Starbucks Bites Back on Behalf of the "Blonde" Brew
I was shocked to find out that someone at headquarters was actually paying attention to my silly rant on behalf of blondes everywhere, with regards to Starbucks' new "light bodied blend." My editor received an email with my name on it that very day, proclaiming "we chose the name Blonde because it reflects our roasting artistry and style, and describes a coffee that is light bodied and flavorful, not to mention approachable."
I guess they didn't love my comment about finding "it a little insulting that a coffee being described as 'weak' or 'less intense' is given a name of Blonde." And I'll bet they really loved that Eater called it a coffee for a "nation of pussies."
In any case, the exchange with Starbucks was extremely polite, positive, and championed the product well, winning the debate with a epicure-related argument that I couldn't help but acknowledge as true. "The term Blonde is used in the culinary world quite a bit, as in Blonde beer, for instance."
When I inquired as to how they were handling innuendo like "now I get to
have a tall blonde every morning" line posted by a commenter on their
blog, the response was as follows: "we do want to be sensitive to comments such as the one you refer to below and are addressing them as they arise."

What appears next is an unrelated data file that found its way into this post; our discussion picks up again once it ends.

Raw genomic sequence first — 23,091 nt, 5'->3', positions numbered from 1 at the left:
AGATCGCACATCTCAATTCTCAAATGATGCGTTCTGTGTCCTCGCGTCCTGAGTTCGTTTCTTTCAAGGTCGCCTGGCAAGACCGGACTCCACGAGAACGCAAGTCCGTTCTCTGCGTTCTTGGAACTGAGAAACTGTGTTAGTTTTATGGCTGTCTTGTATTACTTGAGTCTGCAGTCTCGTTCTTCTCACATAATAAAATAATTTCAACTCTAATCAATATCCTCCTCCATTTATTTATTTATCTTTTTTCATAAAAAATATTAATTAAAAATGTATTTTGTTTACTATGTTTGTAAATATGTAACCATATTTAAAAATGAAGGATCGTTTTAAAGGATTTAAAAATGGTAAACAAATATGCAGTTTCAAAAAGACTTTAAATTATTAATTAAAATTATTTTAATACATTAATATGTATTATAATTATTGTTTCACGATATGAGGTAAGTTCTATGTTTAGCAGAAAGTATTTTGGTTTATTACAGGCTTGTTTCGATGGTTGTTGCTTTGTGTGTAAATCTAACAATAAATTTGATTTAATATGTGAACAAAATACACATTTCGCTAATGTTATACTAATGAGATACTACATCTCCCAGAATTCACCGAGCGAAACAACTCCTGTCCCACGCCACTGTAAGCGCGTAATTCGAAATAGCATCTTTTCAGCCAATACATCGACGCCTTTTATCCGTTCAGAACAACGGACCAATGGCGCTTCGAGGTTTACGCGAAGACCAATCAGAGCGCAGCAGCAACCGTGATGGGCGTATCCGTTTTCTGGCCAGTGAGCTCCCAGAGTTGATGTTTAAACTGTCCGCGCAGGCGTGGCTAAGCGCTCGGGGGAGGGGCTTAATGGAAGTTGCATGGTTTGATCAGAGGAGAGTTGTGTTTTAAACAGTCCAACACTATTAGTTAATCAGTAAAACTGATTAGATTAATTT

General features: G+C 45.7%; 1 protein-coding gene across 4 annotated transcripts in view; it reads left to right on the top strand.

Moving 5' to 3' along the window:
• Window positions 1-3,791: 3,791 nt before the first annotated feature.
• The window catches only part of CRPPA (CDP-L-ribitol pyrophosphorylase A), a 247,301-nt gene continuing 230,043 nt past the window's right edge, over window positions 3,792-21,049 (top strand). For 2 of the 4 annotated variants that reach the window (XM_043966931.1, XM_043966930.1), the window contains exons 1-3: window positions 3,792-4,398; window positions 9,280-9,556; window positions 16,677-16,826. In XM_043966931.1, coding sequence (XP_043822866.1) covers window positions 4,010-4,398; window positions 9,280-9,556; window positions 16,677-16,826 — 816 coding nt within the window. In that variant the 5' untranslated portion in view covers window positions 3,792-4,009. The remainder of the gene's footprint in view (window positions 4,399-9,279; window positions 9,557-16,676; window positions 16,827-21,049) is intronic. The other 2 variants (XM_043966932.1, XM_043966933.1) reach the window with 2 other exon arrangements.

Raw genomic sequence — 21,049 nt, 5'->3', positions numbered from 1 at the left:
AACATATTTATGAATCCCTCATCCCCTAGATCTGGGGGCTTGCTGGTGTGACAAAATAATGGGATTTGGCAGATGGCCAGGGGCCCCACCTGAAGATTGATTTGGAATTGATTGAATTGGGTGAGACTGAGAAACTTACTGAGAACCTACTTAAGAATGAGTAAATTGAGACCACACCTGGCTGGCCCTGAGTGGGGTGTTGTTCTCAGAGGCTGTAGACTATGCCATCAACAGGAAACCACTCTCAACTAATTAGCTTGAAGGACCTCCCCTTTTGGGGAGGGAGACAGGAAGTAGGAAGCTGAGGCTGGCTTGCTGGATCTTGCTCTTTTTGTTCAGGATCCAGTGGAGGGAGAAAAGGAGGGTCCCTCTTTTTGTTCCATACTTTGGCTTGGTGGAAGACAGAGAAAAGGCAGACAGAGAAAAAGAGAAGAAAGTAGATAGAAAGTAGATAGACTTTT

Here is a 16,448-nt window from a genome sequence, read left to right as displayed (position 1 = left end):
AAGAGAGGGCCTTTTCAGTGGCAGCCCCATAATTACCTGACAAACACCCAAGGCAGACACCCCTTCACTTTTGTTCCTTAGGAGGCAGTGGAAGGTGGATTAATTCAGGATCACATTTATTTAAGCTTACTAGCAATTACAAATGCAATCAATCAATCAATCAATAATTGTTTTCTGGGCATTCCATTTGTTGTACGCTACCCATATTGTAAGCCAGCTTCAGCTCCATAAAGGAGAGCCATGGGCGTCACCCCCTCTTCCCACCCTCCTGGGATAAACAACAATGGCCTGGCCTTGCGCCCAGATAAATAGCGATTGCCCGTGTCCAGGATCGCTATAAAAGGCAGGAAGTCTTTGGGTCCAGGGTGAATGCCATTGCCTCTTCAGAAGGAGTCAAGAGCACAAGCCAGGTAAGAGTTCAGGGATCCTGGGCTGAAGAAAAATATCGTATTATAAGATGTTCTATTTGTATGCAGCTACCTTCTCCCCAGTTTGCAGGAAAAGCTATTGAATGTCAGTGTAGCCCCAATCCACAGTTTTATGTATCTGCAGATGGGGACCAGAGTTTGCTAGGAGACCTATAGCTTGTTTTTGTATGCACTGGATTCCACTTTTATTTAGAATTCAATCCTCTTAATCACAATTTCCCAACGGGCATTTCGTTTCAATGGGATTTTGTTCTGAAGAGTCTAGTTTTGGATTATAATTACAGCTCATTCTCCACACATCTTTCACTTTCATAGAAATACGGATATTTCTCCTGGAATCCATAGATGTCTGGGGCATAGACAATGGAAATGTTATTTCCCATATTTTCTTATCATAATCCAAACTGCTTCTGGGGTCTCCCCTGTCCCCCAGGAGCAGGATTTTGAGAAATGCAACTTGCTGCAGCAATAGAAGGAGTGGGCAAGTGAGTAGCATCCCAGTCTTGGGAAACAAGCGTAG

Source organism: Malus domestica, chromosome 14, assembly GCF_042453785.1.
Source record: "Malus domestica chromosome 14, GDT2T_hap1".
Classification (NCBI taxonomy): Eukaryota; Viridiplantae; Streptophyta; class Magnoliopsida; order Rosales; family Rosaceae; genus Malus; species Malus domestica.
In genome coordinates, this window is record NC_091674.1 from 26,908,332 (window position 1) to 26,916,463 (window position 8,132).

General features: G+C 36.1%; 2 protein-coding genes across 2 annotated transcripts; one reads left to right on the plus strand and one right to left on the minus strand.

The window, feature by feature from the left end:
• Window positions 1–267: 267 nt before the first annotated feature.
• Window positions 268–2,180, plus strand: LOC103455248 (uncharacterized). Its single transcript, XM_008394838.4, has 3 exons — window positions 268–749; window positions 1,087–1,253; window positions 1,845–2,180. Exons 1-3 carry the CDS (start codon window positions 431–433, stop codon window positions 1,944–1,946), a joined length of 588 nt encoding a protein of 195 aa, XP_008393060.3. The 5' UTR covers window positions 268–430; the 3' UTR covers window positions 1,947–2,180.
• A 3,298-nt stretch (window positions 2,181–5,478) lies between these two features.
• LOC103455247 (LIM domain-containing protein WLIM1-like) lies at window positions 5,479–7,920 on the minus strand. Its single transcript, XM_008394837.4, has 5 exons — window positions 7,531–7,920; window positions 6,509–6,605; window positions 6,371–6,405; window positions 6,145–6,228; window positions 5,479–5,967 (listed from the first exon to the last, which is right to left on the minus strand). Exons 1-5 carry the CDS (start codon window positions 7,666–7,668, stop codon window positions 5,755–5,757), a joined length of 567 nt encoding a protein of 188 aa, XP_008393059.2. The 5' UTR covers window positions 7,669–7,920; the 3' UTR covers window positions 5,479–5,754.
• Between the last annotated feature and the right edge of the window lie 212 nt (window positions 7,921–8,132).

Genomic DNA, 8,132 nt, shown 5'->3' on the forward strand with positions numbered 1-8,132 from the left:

They wanted me to try the new blend for myself, and I have to say, they sent this cool ceramic contraption with the coffee that brews one cup at a time (they even sent filters, very thoughtful). It's heavy though. Sadly, I chipped a mug on the first try (FYI -- if you buy the "Pour Over Brewing System," get yourself a sturdy, over-sized cup to balance it on). So, what's the real story on this coffee for average Americans?
The truth is, those on-line suggestions about this coffee being better for "iced tea" were untrue. It still has all of that powerful Starbucks caffeine buzz behind it (in fact, I feel an overstimulated buzziness as I'm writing this, fingers a little shaky on the keys). The taste of the Veranda does indeed remind me of Dunkin Donuts coffee, but it is stronger, more pronounced; way better than what gets served on JetBlue's airplanes (fortunately, the DirectTV makes up for it), but not as amazing as a perfect French or Italian dark roast, which is my ultimate choice for a cup of coffee.
What have we learned from this experience? Much like 'big brother,' Starbucks is always watching, and they don't want any bad press. Guess they are just as sensitive as us blondes.
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